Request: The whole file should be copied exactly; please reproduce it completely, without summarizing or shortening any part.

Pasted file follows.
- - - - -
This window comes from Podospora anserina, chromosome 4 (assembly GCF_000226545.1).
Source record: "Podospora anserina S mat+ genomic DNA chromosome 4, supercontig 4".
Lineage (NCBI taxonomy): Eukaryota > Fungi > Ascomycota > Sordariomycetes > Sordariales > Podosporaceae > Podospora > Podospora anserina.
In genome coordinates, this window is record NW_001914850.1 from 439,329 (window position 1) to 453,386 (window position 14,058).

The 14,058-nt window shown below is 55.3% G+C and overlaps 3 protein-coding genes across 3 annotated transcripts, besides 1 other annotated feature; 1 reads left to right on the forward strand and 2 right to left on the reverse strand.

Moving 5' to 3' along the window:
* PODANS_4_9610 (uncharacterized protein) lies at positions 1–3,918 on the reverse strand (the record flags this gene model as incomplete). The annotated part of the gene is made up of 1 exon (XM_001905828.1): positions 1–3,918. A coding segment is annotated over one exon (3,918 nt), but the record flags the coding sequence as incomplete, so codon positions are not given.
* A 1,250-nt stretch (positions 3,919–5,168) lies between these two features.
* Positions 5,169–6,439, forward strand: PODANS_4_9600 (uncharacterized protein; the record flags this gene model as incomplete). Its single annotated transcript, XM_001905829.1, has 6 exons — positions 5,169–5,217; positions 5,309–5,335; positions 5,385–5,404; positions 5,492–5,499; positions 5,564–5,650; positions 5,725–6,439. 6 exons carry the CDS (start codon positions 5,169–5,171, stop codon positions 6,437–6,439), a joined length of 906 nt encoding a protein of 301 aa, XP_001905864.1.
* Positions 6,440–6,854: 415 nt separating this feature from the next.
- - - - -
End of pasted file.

This window comes from Podospora anserina, chromosome 4 (assembly GCF_000226545.1).
Source record: "Podospora anserina S mat+ genomic DNA chromosome 4, supercontig 4".
Lineage (NCBI taxonomy): Eukaryota > Fungi > Ascomycota > Sordariomycetes > Sordariales > Podosporaceae > Podospora > Podospora anserina.
In genome coordinates, this window is record NW_001914850.1 from 439,329 (window position 1) to 453,386 (window position 14,058).

The 14,058-nt window shown below is 55.3% G+C and overlaps 3 protein-coding genes across 3 annotated transcripts, besides 1 other annotated feature; 1 reads left to right on the forward strand and 2 right to left on the reverse strand.

Moving 5' to 3' along the window:
* PODANS_4_9610 (uncharacterized protein) lies at positions 1–3,918 on the reverse strand (the record flags this gene model as incomplete). The annotated part of the gene is made up of 1 exon (XM_001905828.1): positions 1–3,918. A coding segment is annotated over one exon (3,918 nt), but the record flags the coding sequence as incomplete, so codon positions are not given.
* A 1,250-nt stretch (positions 3,919–5,168) lies between these two features.
* Positions 5,169–6,439, forward strand: PODANS_4_9600 (uncharacterized protein; the record flags this gene model as incomplete). Its single annotated transcript, XM_001905829.1, has 6 exons — positions 5,169–5,217; positions 5,309–5,335; positions 5,385–5,404; positions 5,492–5,499; positions 5,564–5,650; positions 5,725–6,439. 6 exons carry the CDS (start codon positions 5,169–5,171, stop codon positions 6,437–6,439), a joined length of 906 nt encoding a protein of 301 aa, XP_001905864.1.
* Positions 6,440–6,854: 415 nt separating this feature from the next.